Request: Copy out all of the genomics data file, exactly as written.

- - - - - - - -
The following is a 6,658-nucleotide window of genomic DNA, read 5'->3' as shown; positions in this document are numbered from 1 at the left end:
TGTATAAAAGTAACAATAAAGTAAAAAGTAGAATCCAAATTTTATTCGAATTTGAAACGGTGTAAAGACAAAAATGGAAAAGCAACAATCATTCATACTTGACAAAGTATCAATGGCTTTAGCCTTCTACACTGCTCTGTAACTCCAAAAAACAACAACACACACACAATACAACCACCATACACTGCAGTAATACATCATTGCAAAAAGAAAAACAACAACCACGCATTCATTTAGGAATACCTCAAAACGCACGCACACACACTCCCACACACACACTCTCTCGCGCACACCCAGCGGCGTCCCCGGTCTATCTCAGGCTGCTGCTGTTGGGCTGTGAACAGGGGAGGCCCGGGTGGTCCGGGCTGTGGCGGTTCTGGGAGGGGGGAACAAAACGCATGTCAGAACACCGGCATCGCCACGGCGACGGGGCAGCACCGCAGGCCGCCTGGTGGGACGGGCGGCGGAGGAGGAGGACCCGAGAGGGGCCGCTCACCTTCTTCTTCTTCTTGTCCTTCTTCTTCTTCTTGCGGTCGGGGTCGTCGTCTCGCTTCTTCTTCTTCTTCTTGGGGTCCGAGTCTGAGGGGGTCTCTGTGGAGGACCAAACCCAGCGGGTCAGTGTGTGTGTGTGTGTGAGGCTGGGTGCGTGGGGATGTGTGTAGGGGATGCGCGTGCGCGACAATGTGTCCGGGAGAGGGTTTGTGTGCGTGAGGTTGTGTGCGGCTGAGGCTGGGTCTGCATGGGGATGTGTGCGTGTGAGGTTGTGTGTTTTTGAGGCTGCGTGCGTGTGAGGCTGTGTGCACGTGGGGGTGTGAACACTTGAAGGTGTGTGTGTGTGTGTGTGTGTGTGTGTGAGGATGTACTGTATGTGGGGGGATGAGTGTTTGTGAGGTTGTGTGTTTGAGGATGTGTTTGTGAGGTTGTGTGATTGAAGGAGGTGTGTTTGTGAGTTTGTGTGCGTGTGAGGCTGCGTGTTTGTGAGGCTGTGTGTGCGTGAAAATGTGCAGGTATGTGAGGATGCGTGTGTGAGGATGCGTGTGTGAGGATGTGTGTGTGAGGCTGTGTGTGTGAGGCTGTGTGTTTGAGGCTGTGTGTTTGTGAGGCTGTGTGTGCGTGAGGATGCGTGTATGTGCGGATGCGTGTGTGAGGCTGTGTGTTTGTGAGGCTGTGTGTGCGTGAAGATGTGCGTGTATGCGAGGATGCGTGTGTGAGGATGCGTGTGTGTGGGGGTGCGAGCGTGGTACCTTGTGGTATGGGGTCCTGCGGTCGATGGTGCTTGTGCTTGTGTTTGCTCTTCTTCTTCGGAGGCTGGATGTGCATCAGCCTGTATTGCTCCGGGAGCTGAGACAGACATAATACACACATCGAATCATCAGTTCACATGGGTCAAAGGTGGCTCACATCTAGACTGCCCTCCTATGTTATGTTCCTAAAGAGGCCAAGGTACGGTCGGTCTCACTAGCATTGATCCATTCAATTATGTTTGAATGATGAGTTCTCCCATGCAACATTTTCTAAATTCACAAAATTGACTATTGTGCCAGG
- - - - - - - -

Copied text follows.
The following is a 6,658-nucleotide window of genomic DNA, read 5'->3' as shown; positions in this document are numbered from 1 at the left end:
TGTATAAAAGTAACAATAAAGTAAAAAGTAGAATCCAAATTTTATTCGAATTTGAAACGGTGTAAAGACAAAAATGGAAAAGCAACAATCATTCATACTTGACAAAGTATCAATGGCTTTAGCCTTCTACACTGCTCTGTAACTCCAAAAAACAACAACACACACACAATACAACCACCATACACTGCAGTAATACATCATTGCAAAAAGAAAAACAACAACCACGCATTCATTTAGGAATACCTCAAAACGCACGCACACACACTCCCACACACACACTCTCTCGCGCACACCCAGCGGCGTCCCCGGTCTATCTCAGGCTGCTGCTGTTGGGCTGTGAACAGGGGAGGCCCGGGTGGTCCGGGCTGTGGCGGTTCTGGGAGGGGGGAACAAAACGCATGTCAGAACACCGGCATCGCCACGGCGACGGGGCAGCACCGCAGGCCGCCTGGTGGGACGGGCGGCGGAGGAGGAGGACCCGAGAGGGGCCGCTCACCTTCTTCTTCTTCTTGTCCTTCTTCTTCTTCTTGCGGTCGGGGTCGTCGTCTCGCTTCTTCTTCTTCTTCTTGGGGTCCGAGTCTGAGGGGGTCTCTGTGGAGGACCAAACCCAGCGGGTCAGTGTGTGTGTGTGTGTGAGGCTGGGTGCGTGGGGATGTGTGTAGGGGATGCGCGTGCGCGACAATGTGTCCGGGAGAGGGTTTGTGTGCGTGAGGTTGTGTGCGGCTGAGGCTGGGTCTGCATGGGGATGTGTGCGTGTGAGGTTGTGTGTTTTTGAGGCTGCGTGCGTGTGAGGCTGTGTGCACGTGGGGGTGTGAACACTTGAAGGTGTGTGTGTGTGTGTGTGTGTGTGTGTGAGGATGTACTGTATGTGGGGGGATGAGTGTTTGTGAGGTTGTGTGTTTGAGGATGTGTTTGTGAGGTTGTGTGATTGAAGGAGGTGTGTTTGTGAGTTTGTGTGCGTGTGAGGCTGCGTGTTTGTGAGGCTGTGTGTGCGTGAAAATGTGCAGGTATGTGAGGATGCGTGTGTGAGGATGCGTGTGTGAGGATGTGTGTGTGAGGCTGTGTGTGTGAGGCTGTGTGTTTGAGGCTGTGTGTTTGTGAGGCTGTGTGTGCGTGAGGATGCGTGTATGTGCGGATGCGTGTGTGAGGCTGTGTGTTTGTGAGGCTGTGTGTGCGTGAAGATGTGCGTGTATGCGAGGATGCGTGTGTGAGGATGCGTGTGTGTGGGGGTGCGAGCGTGGTACCTTGTGGTATGGGGTCCTGCGGTCGATGGTGCTTGTGCTTGTGTTTGCTCTTCTTCTTCGGAGGCTGGATGTGCATCAGCCTGTATTGCTCCGGGAGCTGAGACAGACATAATACACACATCGAATCATCAGTTCACATGGGTCAAAGGTGGCTCACATCTAGACTGCCCTCCTATGTTATGTTCCTAAAGAGGCCAAGGTACGGTCGGTCTCACTAGCATTGATCCATTCAATTATGTTTGAATGATGAGTTCTCCCATGCAACATTTTCTAAATTCACAAAATTGACTATTGTGCCAGG